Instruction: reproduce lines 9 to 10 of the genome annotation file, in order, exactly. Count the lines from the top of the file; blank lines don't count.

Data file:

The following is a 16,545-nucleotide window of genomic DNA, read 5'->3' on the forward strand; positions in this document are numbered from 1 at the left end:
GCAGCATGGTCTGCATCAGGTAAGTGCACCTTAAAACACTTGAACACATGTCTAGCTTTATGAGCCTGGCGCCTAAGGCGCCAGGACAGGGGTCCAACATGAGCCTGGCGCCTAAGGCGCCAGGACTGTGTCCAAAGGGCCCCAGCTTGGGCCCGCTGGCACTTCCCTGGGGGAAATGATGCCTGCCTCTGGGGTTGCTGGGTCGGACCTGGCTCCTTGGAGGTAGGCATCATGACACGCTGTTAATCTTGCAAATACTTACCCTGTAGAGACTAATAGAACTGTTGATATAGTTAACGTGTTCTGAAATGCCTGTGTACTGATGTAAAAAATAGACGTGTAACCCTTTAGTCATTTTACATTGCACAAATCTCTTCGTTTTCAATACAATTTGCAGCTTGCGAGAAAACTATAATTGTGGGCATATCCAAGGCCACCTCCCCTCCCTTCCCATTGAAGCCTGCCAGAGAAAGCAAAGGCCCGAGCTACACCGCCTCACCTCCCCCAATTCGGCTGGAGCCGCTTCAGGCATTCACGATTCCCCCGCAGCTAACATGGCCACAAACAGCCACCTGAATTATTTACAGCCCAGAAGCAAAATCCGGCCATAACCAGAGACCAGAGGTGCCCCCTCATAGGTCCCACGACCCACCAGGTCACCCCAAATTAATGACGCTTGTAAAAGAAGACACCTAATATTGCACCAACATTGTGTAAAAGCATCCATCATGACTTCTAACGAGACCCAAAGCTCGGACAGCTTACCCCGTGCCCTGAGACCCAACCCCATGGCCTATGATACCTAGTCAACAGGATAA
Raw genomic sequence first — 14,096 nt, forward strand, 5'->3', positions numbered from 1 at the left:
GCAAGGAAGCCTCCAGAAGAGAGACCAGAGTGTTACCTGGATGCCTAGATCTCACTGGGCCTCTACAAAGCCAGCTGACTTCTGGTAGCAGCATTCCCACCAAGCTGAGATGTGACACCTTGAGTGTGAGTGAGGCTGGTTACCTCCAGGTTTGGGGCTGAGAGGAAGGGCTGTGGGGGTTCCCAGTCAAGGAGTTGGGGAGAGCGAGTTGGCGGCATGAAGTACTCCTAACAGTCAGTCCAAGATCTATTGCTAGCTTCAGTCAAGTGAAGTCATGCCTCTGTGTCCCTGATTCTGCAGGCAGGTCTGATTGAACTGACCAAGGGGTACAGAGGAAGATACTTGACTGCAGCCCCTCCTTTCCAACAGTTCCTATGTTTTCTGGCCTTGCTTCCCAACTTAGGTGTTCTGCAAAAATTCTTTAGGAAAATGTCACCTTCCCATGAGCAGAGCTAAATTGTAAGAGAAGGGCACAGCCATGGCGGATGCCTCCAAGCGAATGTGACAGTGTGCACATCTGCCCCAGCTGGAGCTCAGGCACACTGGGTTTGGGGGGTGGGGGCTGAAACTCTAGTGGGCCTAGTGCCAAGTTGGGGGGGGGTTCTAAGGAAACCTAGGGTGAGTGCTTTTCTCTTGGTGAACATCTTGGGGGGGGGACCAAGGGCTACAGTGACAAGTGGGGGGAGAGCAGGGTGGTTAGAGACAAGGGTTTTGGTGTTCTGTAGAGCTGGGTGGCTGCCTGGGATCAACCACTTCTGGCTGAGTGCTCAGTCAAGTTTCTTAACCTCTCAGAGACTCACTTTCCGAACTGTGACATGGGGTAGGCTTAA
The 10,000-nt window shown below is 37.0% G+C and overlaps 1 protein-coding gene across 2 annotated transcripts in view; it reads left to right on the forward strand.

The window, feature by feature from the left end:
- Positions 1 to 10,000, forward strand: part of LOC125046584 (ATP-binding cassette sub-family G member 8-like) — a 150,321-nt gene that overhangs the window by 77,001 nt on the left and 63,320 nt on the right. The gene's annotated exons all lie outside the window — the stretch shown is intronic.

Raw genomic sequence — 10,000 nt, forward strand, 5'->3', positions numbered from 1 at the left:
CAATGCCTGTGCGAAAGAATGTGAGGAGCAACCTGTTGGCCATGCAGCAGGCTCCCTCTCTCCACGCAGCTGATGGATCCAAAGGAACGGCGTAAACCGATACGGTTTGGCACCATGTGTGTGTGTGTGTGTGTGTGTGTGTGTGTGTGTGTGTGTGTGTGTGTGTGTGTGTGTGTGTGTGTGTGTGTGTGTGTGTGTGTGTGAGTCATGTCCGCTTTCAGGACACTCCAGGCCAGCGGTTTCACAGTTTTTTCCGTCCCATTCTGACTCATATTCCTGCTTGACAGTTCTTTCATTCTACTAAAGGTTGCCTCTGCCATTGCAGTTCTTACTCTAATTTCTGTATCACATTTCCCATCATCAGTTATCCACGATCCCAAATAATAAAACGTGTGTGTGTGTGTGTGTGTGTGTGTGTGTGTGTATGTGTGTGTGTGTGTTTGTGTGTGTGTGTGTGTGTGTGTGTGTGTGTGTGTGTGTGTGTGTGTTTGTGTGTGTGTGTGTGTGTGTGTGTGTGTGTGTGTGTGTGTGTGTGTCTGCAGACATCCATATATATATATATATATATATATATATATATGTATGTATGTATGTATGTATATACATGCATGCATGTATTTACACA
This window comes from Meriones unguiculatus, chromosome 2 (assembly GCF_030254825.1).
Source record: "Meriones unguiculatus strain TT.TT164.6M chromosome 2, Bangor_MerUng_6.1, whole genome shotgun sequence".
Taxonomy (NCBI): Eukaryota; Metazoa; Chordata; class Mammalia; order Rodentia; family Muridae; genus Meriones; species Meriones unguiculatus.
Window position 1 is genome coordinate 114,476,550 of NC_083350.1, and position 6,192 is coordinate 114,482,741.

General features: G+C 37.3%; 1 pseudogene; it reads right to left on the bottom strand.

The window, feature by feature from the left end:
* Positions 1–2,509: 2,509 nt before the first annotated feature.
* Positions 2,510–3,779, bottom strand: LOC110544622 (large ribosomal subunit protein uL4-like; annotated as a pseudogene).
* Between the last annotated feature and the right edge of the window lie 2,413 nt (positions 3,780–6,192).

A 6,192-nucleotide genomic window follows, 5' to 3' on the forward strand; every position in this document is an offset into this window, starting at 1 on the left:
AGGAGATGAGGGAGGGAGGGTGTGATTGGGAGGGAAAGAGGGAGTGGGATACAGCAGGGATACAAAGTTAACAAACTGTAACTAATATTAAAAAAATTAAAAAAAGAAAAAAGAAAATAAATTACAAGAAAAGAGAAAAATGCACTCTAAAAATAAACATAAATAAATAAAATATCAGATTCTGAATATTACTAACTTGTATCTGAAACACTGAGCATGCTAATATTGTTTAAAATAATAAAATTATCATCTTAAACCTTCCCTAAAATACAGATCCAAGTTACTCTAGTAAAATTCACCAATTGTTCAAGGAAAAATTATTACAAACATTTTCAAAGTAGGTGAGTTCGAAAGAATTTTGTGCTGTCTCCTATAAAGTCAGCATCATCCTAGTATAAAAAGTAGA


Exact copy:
CAATGCCTGTGCGAAAGAATGTGAGGAGCAACCTGTTGGCCATGCAGCAGGCTCCCTCTCTCCACGCAGCTGATGGATCCAAAGGAACGGCGTAAACCGATACGGTTTGGCACCATGTGTGTGTGTGTGTGTGTGTGTGTGTGTGTGTGTGTGTGTGTGTGTGTGTGTGTGTGTGTGTGTGTGTGTGTGTGTGTGTGTGTGTGAGTCATGTCCGCTTTCAGGACACTCCAGGCCAGCGGTTTCACAGTTTTTTCCGTCCCATTCTGACTCATATTCCTGCTTGACAGTTCTTTCATTCTACTAAAGGTTGCCTCTGCCATTGCAGTTCTTACTCTAATTTCTGTATCACATTTCCCATCATCAGTTATCCACGATCCCAAATAATAAAACGTGTGTGTGTGTGTGTGTGTGTGTGTGTGTGTGTATGTGTGTGTGTGTGTTTGTGTGTGTGTGTGTGTGTGTGTGTGTGTGTGTGTGTGTGTGTGTGTTTGTGTGTGTGTGTGTGTGTGTGTGTGTGTGTGTGTGTGTGTGTGTGTCTGCAGACATCCATATATATATATATATATATATATATATATATGTATGTATGTATGTATGTATATACATGCATGCATGTATTTACACA
This window comes from Meriones unguiculatus, chromosome 2 (assembly GCF_030254825.1).